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How Building Automation Systems Work

Functions of a BAS

The primary function of a BAS is to provide control over heating, cooling, ventilation, lighting and other critical building systems. However, building automation systems also monitor their individual components to alert building managers about detected problems. Depending on the issue, the system may attempt to automatically resolve a problem before getting a human involved. The system’s continually monitors and optimizes its own performance, although the building manager can make adjustments as needed.

Types of Data a BAS Collects and Its Applications

A BAS has access to a wide range of sensor data, depending on the smart systems installed in the building and the needs of the business. Temperature is one of the most common data points tracked, as this information is critical for proper climate control. The indoor air quality is monitored to ensure the correct mix of external and internal air, and this method is often used to control the humidity in the structure, as well.

Pressure and chemical sensors help the system troubleshoot problems with air quality or discover issues with mechanical aspects of the building. The security system relays data that can indicate potential intruders, such as motion in supposedly empty buildings.

Alarms can come from many parts of a building, such as power supplies, elevators or electronic doors. The data gets passed along to the UI when it meets certain requirements, such as when a data center’s power has gone out and it’s switched to an uninterruptible supply.

Main Challenges of Using a BAS

Many buildings are equipped with legacy building automation systems that provide limited information to the building manager. While low-level systems operate fine with this configuration, the business can’t get the most out of optimization efforts, since there’s no easy way to get to the data. A full upgrade can require a substantial amount of upfront investment, but many managers reduce this cost by using a retrofitted system.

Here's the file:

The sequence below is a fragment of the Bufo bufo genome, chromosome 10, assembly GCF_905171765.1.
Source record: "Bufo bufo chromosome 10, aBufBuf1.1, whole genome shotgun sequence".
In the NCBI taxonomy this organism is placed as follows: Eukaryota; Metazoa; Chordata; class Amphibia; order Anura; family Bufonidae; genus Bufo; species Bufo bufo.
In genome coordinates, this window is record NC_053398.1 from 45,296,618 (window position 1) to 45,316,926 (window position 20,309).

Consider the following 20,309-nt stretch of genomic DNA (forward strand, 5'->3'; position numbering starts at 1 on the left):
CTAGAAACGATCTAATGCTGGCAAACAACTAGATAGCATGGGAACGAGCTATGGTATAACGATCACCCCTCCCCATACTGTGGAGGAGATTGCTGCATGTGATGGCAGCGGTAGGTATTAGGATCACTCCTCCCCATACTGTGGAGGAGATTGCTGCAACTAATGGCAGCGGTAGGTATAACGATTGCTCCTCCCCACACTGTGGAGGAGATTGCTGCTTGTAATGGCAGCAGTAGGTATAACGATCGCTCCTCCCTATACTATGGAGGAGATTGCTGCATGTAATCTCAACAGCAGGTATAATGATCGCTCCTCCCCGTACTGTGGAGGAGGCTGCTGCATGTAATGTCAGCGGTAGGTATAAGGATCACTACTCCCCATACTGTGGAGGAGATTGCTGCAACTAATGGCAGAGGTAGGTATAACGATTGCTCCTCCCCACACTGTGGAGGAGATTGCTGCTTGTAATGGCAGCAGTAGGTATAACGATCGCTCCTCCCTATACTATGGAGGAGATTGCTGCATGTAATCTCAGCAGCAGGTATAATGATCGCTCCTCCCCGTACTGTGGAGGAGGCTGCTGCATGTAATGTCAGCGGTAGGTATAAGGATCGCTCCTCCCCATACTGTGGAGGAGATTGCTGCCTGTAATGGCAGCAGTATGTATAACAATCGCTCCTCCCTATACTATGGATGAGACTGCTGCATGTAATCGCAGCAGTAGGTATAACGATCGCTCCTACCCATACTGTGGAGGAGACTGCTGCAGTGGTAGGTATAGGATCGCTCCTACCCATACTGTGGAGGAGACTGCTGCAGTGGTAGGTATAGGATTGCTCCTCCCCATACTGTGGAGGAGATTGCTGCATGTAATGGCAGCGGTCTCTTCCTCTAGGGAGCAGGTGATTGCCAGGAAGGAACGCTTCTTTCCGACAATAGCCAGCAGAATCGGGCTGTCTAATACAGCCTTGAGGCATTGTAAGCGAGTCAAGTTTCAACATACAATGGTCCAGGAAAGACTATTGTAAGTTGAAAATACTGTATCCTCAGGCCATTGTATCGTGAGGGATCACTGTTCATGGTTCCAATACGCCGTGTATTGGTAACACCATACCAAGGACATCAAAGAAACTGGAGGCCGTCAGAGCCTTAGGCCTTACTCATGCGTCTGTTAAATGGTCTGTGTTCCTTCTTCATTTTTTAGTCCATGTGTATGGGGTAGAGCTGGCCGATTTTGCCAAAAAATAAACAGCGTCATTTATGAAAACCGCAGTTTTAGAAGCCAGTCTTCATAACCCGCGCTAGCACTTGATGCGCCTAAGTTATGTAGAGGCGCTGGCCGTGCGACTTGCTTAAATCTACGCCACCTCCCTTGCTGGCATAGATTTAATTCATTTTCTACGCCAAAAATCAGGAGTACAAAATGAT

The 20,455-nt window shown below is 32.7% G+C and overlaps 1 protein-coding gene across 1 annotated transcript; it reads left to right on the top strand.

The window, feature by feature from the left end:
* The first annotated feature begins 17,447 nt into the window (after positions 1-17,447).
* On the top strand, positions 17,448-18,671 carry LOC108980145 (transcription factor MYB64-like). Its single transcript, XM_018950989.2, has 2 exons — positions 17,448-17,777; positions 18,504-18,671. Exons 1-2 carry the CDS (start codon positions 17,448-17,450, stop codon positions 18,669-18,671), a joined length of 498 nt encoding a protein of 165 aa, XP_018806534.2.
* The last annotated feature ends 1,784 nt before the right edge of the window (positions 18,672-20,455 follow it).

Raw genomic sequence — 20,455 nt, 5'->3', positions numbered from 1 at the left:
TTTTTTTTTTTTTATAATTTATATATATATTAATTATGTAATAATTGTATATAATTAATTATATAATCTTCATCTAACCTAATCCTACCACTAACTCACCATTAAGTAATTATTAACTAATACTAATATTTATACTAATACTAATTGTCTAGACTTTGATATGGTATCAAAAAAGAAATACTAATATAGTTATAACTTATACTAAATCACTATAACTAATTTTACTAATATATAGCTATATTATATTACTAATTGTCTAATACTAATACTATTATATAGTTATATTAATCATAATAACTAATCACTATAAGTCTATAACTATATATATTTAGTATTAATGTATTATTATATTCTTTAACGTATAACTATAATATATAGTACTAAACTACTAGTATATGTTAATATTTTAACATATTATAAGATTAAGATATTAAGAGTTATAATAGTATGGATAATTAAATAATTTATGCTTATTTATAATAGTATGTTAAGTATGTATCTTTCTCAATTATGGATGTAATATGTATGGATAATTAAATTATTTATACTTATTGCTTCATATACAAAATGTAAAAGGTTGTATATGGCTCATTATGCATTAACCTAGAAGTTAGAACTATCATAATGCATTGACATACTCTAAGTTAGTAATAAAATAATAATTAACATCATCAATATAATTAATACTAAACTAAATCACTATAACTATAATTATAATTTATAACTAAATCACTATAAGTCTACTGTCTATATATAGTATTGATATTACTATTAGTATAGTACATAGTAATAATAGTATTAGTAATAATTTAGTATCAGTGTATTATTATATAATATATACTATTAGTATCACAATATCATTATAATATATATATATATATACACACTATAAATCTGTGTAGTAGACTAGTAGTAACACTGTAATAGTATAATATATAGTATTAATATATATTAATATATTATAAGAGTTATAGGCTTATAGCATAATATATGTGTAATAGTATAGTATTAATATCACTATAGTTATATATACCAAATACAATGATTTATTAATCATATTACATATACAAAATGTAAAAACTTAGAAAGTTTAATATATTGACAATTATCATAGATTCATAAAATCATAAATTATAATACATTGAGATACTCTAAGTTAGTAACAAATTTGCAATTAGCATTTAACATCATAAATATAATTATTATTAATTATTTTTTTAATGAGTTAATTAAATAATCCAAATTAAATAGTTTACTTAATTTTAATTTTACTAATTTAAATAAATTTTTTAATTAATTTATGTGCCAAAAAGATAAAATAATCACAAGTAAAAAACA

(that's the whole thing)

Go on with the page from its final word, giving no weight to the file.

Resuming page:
Vendor lock-in is another challenge. When a single company provides the integrated system in a building, adding new features often requires sticking with the existing ecosystem. A retrofit or overlaid system can overcome this challenge. Otherwise, the proprietary upgrades may offer limited features and lack the flexibility that the manager wants from a modern BAS.

The final challenge of using a building automation system is obsolescence. A decade or two after installation, the technology in the building will likely be out of date. Building managers need a strategy in place to address this eventuality.

A BAS offers an excellent way to have centralized control over a building’s systems. Modern options provide significant insights into operations, from discovering problems well in advance to continually optimizing performance. Most processes are handled without any direct input, allowing building managers to focus on issues that require their full attention.

Source : https://blog.senseware.co/

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